The Scottish Government is preparing to abandon its moratorium on fracking after next year's Holyrood election, Labour has claimed.

MSP Neil Findlay said a freedom of information request had revealed that ministers and officials met representatives from Ineos, the owners of the Grangemouth petrochemical plant, 13 times before the moratorium was announced.

First Minister Nicola Sturgeon had talks with them on the day of the announcement, he added, while Deputy First Minister John Swinney has met the company twice since.

Ineos is building a new tank, designed to hold ethane gas produced by hydraulic fracturing - also known as fracking, and brought in from America at its Grangemouth site.

The company has also acquired fracking exploration licences across 700 square miles of central Scotland.

But in January energy minister Fergus Ewing announced a moratorium on granting planning consents for such developments, to allow for a full public consultation on the controversial process.

Raising the issue with ministers at Holyrood, Mr Findlay said: "A freedom of information response that I have received shows Government ministers and officials met 13 times with Ineos prior to the moratorium on fracking and Nicola Sturgeon met with them on the very day the moratorium was announced. Since then John Swinney has met with them twice.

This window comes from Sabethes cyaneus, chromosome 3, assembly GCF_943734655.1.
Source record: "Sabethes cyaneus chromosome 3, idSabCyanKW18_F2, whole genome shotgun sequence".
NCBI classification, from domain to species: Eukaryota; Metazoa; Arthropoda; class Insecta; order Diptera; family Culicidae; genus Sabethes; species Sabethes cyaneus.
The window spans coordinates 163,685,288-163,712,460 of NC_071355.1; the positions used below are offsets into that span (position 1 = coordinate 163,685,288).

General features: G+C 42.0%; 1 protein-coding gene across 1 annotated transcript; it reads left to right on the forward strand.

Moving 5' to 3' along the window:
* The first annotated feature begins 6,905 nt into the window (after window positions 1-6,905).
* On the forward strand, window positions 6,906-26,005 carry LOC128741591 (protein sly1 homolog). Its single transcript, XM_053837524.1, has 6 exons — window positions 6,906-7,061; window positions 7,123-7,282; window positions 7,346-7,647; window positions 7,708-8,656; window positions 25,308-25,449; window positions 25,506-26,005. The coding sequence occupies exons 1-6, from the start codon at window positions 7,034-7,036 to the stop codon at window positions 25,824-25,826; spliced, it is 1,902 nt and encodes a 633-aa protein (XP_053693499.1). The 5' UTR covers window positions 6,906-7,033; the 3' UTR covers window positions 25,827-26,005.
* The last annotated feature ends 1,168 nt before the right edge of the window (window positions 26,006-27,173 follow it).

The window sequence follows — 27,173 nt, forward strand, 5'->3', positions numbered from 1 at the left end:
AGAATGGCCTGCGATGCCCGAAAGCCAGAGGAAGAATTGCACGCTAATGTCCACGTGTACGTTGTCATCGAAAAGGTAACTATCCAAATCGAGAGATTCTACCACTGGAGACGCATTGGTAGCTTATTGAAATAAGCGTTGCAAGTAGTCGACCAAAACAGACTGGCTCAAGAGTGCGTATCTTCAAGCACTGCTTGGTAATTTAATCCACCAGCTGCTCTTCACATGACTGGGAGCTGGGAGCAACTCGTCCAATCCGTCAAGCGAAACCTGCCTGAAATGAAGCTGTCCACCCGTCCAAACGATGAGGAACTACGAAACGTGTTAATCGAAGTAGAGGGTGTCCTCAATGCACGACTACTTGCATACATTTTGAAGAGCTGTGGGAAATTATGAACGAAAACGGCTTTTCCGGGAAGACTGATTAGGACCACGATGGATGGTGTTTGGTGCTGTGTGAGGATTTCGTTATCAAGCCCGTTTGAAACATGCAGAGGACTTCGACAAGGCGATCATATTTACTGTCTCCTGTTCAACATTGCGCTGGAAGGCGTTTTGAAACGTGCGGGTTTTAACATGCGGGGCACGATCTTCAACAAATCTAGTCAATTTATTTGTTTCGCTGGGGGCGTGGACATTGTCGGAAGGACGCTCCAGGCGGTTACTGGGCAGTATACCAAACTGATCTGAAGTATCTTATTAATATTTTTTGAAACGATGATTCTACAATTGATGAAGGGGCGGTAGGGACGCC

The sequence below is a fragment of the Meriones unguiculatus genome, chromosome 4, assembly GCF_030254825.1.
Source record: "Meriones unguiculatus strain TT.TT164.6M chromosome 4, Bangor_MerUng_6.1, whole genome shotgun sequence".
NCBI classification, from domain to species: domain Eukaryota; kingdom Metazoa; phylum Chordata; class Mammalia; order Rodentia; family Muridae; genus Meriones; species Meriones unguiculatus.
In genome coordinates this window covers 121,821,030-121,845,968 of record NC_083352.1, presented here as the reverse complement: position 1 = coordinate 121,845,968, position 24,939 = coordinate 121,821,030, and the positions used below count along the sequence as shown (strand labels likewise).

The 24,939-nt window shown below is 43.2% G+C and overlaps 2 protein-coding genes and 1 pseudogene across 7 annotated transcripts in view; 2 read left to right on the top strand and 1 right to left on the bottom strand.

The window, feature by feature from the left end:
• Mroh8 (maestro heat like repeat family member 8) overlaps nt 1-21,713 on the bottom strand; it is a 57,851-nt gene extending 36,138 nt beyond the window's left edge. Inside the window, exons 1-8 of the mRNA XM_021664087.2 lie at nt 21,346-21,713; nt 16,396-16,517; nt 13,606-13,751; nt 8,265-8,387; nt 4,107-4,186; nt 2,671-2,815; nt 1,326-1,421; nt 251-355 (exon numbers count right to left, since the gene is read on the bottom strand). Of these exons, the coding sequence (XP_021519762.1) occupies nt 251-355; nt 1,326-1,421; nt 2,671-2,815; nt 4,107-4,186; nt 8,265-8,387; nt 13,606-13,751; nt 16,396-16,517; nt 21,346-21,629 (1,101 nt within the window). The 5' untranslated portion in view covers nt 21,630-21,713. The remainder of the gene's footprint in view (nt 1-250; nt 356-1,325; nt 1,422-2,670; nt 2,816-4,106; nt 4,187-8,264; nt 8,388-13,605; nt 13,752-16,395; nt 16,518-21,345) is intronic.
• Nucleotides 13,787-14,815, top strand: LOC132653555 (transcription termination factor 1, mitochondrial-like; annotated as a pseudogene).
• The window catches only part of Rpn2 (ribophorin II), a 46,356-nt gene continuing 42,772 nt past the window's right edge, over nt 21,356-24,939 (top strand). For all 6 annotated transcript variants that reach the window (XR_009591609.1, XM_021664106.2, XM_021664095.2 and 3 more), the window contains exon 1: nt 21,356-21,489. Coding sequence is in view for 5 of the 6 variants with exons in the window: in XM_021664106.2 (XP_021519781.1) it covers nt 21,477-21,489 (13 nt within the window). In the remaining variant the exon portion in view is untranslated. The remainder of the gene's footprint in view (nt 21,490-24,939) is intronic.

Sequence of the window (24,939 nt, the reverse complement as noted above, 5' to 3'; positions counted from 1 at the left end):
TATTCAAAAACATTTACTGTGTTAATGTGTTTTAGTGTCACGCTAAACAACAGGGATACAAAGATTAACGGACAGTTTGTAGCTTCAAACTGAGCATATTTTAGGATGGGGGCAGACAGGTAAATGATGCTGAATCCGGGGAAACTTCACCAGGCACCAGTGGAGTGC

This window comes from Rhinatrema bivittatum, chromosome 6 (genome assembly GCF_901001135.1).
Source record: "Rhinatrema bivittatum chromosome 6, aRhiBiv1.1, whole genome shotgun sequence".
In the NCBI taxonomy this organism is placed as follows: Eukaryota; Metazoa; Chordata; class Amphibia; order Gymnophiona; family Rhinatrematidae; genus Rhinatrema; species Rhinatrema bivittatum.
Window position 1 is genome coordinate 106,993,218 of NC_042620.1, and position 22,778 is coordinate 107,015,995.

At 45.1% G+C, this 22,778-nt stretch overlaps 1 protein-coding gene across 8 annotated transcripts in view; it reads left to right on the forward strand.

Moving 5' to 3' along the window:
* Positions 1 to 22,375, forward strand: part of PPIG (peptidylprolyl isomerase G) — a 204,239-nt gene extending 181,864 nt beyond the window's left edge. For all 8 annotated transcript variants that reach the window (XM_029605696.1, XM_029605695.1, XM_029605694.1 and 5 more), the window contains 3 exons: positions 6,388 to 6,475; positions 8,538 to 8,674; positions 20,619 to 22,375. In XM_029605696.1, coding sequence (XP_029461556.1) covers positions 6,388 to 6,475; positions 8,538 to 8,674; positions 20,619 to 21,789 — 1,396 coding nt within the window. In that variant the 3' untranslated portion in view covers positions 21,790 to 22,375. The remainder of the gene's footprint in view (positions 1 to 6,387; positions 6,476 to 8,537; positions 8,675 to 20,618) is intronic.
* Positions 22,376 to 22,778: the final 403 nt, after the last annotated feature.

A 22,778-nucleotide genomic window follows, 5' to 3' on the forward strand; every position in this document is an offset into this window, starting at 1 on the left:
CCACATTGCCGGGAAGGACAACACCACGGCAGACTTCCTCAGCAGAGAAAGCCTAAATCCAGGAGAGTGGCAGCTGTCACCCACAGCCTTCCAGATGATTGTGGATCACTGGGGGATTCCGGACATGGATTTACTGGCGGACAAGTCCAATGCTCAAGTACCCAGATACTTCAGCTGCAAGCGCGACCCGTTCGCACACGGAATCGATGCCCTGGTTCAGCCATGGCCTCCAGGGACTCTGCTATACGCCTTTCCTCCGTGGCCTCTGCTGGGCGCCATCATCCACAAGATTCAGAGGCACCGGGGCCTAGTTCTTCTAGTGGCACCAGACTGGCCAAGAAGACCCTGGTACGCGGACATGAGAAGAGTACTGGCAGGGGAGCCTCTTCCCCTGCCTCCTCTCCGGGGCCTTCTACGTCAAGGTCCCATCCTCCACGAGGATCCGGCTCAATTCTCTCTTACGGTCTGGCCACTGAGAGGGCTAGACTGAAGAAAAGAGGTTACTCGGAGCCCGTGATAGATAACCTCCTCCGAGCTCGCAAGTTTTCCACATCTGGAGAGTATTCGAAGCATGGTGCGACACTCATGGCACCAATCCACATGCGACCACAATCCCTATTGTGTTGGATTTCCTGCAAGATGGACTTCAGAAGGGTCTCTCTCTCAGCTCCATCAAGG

"Given this and the construction of the large holding tank currently being built, isn't it clear that as soon as the election is over the moratorium will be over and fracking will begin in Scotland?

"Or have Ineos just blown a big pile of cash on licences they will never use?"

Environment minister Aileen McLeod told him: "Ministers have held meetings with representatives of environmental and non-governmental organisations, community groups, industry bodies and local government.

"These meetings have helped us to prepare for the research and public consultation processes and as a result we have planned a robust and thorough research process and a wide ranging and participative consultation process.

"The impact of unconventional oil and gas on our environment, communities and economy needs to be fully understood.

"The Scottish Government's moratorium will allow time for careful examination of the issue and proper engagement with the public in considering these."